When I first wrote this post in 2012, you couldn’t buy a potato barrel outside the UK. (As far as I could tell). Now, nearly a year later, that’s changed.
You can buy a potato barrel at Amazon.com — two different kinds, actually. Beyond that, there are several grow bags and containers to grow potatoes in.
As a general concept, growing potatoes in a container seems to make complete sense. We’ll look at a potato barrel or two (and the mixed reviews). And also how some gardeners are making their own DIY versions.
Wooden Potato Barrel
This is the first one I saw last summer. It’s a beauty to look at.
You can buy it now in the U.S. at Amazon for $140.
It was (and is) being sold by the UK garden retailers, like Primrose.
It’s made of wood, assembles in minutes, and holds up to 4 plants. Is it as good as the picture? The one U.S. Amazon review is negative, but the 6 reviews on Primrose are more positive.
The reviews note this “potato barrel” doesn’t have a bottom. Instead, it’s a grow bag with wooden slats (connected by wire) that wrap around to form the barrel shape.
Plastic Potato Barrel
Compared with the wooden planter, this plastic potato barrel is cheaper. It sells for 95 bucks (not including shipping) at Amazon. In the UK, at least at the garden site (withoutPrimrose it’s WAY less expensive. So maybe the U.S. price will drop down the road?
Either way, it’s made of polypropylene. (A plastic used to used these days to make everything from chairs to the Tic Tac box lids!)
The reviews are pretty strong. Amazon has one negative review, but the 94 reviews on Primrose average 4 out of 5 stars. In general, people say it’s a bit tough to assemble, but works well.
The sales copy says this planter holds up to 5 potato plants. That’s 21 gallons (80 liters) of compost.
Headed to the U.S.?
This potato barrel looks new to me. I didn’t see it anywhere last summer, and I don’t see in the U.S. yet. BUT if the planters above made it to the U.S. in the last 9 months, maybe this one will be here soon.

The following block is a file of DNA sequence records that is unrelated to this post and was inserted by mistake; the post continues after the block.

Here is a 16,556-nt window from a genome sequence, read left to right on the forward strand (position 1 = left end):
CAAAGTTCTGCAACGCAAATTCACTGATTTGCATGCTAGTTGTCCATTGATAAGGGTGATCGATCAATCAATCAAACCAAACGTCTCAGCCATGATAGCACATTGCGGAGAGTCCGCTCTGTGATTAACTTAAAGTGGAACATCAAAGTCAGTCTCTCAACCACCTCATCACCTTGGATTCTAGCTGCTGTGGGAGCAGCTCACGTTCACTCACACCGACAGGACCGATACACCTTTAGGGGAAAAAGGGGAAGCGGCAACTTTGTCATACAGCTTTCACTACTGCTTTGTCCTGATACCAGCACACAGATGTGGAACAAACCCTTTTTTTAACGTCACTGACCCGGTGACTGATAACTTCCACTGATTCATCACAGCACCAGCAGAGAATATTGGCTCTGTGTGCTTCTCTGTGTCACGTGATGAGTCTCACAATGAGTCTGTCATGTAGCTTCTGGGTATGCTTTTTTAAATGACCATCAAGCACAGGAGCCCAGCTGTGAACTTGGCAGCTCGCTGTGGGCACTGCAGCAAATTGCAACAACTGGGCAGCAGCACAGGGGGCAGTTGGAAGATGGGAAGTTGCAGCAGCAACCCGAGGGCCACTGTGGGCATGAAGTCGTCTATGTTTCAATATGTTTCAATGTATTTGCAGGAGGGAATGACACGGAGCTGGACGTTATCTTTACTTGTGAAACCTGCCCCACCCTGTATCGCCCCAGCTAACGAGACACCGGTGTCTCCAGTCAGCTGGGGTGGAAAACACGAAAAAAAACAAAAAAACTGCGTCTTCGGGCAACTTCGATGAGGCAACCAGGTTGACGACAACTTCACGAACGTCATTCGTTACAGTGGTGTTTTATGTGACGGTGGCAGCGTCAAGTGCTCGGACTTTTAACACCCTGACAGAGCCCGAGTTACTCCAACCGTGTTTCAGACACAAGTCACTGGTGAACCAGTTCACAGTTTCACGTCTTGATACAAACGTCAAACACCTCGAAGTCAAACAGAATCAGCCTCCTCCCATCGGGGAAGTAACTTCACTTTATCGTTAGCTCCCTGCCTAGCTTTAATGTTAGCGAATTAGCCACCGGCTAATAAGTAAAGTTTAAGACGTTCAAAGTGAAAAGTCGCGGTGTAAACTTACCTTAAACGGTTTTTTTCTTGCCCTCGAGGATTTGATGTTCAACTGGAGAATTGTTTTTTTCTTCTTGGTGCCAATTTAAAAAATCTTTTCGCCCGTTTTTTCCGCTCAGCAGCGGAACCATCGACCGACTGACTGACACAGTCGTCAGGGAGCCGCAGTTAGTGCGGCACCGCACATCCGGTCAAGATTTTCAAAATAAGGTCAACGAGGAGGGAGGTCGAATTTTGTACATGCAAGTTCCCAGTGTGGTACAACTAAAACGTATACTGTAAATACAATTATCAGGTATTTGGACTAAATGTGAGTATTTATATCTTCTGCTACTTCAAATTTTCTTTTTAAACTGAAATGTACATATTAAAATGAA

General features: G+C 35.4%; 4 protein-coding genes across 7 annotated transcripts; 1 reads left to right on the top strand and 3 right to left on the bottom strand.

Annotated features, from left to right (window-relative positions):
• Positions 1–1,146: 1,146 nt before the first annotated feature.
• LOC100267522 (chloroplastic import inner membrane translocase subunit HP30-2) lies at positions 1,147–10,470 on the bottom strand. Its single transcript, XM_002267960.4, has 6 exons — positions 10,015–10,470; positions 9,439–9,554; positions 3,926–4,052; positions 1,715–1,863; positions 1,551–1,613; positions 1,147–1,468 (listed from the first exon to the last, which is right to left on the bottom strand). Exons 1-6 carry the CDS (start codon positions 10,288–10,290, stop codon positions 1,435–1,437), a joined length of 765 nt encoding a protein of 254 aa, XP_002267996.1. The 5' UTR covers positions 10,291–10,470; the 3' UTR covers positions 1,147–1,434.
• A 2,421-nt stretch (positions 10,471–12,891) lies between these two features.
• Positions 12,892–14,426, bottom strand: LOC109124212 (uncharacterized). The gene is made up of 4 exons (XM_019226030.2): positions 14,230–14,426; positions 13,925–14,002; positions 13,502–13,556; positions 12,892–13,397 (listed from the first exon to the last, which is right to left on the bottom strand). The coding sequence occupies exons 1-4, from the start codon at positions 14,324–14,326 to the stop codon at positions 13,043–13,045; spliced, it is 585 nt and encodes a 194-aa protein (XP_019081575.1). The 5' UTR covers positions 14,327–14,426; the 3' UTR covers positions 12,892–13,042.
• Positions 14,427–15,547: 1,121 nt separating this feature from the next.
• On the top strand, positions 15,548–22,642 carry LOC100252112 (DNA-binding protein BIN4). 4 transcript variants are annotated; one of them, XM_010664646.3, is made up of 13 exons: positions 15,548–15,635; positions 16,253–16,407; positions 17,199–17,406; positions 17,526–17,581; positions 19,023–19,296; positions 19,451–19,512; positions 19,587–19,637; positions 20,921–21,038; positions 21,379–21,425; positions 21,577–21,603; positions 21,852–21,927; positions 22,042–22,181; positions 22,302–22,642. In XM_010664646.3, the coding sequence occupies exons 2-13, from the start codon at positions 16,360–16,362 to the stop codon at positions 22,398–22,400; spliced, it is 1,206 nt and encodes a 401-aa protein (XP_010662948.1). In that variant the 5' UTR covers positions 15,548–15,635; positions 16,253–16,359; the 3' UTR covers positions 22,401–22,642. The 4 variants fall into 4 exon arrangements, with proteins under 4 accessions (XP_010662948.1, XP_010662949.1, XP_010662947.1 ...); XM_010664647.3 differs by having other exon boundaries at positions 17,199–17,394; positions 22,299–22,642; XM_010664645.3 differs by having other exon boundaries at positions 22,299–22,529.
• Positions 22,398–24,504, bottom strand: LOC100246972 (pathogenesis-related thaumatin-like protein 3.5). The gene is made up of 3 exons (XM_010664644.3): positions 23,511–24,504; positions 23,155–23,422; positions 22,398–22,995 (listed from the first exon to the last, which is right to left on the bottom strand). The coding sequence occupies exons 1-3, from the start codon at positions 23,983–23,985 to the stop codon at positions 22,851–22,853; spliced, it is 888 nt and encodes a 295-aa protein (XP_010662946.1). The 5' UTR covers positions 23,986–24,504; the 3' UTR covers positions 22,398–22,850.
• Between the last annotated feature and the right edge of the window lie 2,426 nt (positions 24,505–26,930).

I hope so.
It’s intriguing because the price looks lower, and the reviews are very strong. Five stars out of five at GreenFinger.com. Reviewers note that it’s easy to put together.
It also holds 5 potato plants and 24 gallons (90 liters) of compost.
DIY? Find Some Containers!
Timothy Hurst built his own potato barrels and wrote about them on Green Upgrader.
He says they reduce weeds, pests, fungi, and eliminate shovel damage to potatoes.
He started by getting containers, like these old wooden barrels. “Just about any 2- to 3-foot tall container will work,” he says.
Pick a container you can drill drain holes in, and clean it with a mild bleach solution, as he puts it, “to get out the nasties.”
How To Plant Potatoes
This will apply whether you buy a potato barrel like the ones above, or make one for yourself, like like Timothy’s DIY potato planter.
“Fill the bottom of your container with about 6 inches of loose planting mix,” says Timothy.
“Add seed potatoes on the layer of soil… You can use the whole potato but I like to cut the potatoes into 1- to 2-inch cubes for planting.”
“Loosely backfill the potatoes with another 6 inches of your soil and compost mix. Then water.”
How To Grow More Potato Sprouts
Timothy’s next step — whatever barrel, bucket, or bag you’re using — is what can give you 100 POUNDS of potatoes in one container!
You have to wait for the plants to have 6 to 8 inches of foliage.
Then, says Timothy, “add another layer of soil mix covering half to three-quarters of the visible stems and foliage.”
Repeat this with every 6 to 8 inches of foliage growth.
You’ll be creating more potato sprouts, Timothy says, “as the plants grow up toward the top of the barrel.”
Think ahead about 10 weeks to harvest time. This is when your potato barrel planting (whether it’s in a barrel, an old wood bucket, or even a bag) really pays off.
There’s no shoveling your potatoes out of the ground! No shovel? No damage!
“When the plants flower and start to yellow, the potatoes should be ready to harvest. ” says Timothy.
“Carefully dig down with your hands to inspect the top layer.” Do the potatoes feel ready?
“Dump the barrel out on a tarp and inspect your bounty.”
You reap what you sow.
Some Potato Planting Tips
Here are a few more potato barrel tips from Timothy.
– Keep a few potatoes to use as seeds next year.
– Bush beans are a great companion plant.
– Try growing potatoes in sawdust instead of soil.
For much more detail and even more tips, don’t miss his story on Green Upgrader!